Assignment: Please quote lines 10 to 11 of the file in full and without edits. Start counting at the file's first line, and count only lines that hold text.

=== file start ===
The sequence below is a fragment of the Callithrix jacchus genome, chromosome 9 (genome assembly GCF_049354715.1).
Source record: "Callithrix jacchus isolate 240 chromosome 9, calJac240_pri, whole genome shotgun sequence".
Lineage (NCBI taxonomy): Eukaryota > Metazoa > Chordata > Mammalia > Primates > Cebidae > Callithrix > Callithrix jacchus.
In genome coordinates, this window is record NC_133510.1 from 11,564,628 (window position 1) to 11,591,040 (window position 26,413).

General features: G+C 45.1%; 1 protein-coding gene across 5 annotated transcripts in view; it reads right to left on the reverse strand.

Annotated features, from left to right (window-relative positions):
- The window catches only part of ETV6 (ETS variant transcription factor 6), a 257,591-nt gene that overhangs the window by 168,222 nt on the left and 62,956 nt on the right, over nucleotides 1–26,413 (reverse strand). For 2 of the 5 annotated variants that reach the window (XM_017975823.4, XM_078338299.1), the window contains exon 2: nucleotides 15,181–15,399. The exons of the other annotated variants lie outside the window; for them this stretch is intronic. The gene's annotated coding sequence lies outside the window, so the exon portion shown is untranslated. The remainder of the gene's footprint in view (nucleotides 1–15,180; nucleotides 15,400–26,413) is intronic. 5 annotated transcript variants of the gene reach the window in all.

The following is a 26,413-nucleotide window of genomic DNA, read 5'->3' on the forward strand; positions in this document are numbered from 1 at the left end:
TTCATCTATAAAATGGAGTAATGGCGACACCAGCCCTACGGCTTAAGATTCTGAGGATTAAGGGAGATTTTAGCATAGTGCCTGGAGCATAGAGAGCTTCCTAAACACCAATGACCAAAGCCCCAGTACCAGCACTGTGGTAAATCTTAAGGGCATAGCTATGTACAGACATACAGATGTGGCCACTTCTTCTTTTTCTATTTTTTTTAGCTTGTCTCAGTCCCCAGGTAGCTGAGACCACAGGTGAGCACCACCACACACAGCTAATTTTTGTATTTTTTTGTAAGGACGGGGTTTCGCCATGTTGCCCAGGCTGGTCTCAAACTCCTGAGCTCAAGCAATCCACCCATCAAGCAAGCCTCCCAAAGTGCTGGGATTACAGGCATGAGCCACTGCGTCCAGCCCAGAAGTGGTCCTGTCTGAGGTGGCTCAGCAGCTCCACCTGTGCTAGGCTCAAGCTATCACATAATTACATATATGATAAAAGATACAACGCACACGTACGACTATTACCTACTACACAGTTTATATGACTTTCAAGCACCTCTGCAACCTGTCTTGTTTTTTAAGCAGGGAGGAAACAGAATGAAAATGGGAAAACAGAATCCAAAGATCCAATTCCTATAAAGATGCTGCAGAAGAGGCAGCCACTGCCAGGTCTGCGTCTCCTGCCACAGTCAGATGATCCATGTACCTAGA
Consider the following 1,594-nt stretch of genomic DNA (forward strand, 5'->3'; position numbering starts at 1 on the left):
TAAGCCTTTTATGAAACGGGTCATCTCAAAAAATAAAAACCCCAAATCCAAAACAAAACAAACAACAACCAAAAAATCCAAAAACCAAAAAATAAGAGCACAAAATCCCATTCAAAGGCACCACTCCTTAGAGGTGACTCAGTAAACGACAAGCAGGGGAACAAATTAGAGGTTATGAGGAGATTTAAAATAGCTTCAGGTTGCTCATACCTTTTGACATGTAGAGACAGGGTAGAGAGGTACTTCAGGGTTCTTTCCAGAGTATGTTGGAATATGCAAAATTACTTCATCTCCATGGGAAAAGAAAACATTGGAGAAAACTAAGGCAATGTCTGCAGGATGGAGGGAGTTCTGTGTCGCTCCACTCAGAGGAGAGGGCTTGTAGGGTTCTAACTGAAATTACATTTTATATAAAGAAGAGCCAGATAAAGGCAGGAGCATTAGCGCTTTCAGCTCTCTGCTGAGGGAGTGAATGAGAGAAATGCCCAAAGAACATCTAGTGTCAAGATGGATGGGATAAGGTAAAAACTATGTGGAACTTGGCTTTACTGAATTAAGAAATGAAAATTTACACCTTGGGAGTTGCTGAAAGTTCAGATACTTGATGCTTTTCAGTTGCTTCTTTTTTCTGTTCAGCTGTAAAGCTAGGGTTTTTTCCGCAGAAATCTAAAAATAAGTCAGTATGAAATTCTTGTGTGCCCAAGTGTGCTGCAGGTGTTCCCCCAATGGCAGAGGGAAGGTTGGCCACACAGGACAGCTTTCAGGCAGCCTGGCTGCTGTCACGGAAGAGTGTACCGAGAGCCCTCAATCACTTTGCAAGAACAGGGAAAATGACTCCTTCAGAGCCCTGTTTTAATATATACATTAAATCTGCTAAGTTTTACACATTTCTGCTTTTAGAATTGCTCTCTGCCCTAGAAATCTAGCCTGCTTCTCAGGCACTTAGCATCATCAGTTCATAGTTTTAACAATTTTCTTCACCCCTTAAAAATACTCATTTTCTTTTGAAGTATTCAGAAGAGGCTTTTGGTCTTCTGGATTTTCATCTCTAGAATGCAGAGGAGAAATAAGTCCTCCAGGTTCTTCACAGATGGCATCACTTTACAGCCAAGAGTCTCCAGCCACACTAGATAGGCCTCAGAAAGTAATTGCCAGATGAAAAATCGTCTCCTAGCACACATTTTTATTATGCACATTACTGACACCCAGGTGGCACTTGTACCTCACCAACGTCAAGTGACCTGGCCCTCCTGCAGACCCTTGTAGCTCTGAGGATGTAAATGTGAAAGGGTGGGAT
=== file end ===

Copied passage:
Consider the following 1,594-nt stretch of genomic DNA (forward strand, 5'->3'; position numbering starts at 1 on the left):
TAAGCCTTTTATGAAACGGGTCATCTCAAAAAATAAAAACCCCAAATCCAAAACAAAACAAACAACAACCAAAAAATCCAAAAACCAAAAAATAAGAGCACAAAATCCCATTCAAAGGCACCACTCCTTAGAGGTGACTCAGTAAACGACAAGCAGGGGAACAAATTAGAGGTTATGAGGAGATTTAAAATAGCTTCAGGTTGCTCATACCTTTTGACATGTAGAGACAGGGTAGAGAGGTACTTCAGGGTTCTTTCCAGAGTATGTTGGAATATGCAAAATTACTTCATCTCCATGGGAAAAGAAAACATTGGAGAAAACTAAGGCAATGTCTGCAGGATGGAGGGAGTTCTGTGTCGCTCCACTCAGAGGAGAGGGCTTGTAGGGTTCTAACTGAAATTACATTTTATATAAAGAAGAGCCAGATAAAGGCAGGAGCATTAGCGCTTTCAGCTCTCTGCTGAGGGAGTGAATGAGAGAAATGCCCAAAGAACATCTAGTGTCAAGATGGATGGGATAAGGTAAAAACTATGTGGAACTTGGCTTTACTGAATTAAGAAATGAAAATTTACACCTTGGGAGTTGCTGAAAGTTCAGATACTTGATGCTTTTCAGTTGCTTCTTTTTTCTGTTCAGCTGTAAAGCTAGGGTTTTTTCCGCAGAAATCTAAAAATAAGTCAGTATGAAATTCTTGTGTGCCCAAGTGTGCTGCAGGTGTTCCCCCAATGGCAGAGGGAAGGTTGGCCACACAGGACAGCTTTCAGGCAGCCTGGCTGCTGTCACGGAAGAGTGTACCGAGAGCCCTCAATCACTTTGCAAGAACAGGGAAAATGACTCCTTCAGAGCCCTGTTTTAATATATACATTAAATCTGCTAAGTTTTACACATTTCTGCTTTTAGAATTGCTCTCTGCCCTAGAAATCTAGCCTGCTTCTCAGGCACTTAGCATCATCAGTTCATAGTTTTAACAATTTTCTTCACCCCTTAAAAATACTCATTTTCTTTTGAAGTATTCAGAAGAGGCTTTTGGTCTTCTGGATTTTCATCTCTAGAATGCAGAGGAGAAATAAGTCCTCCAGGTTCTTCACAGATGGCATCACTTTACAGCCAAGAGTCTCCAGCCACACTAGATAGGCCTCAGAAAGTAATTGCCAGATGAAAAATCGTCTCCTAGCACACATTTTTATTATGCACATTACTGACACCCAGGTGGCACTTGTACCTCACCAACGTCAAGTGACCTGGCCCTCCTGCAGACCCTTGTAGCTCTGAGGATGTAAATGTGAAAGGGTGGGAT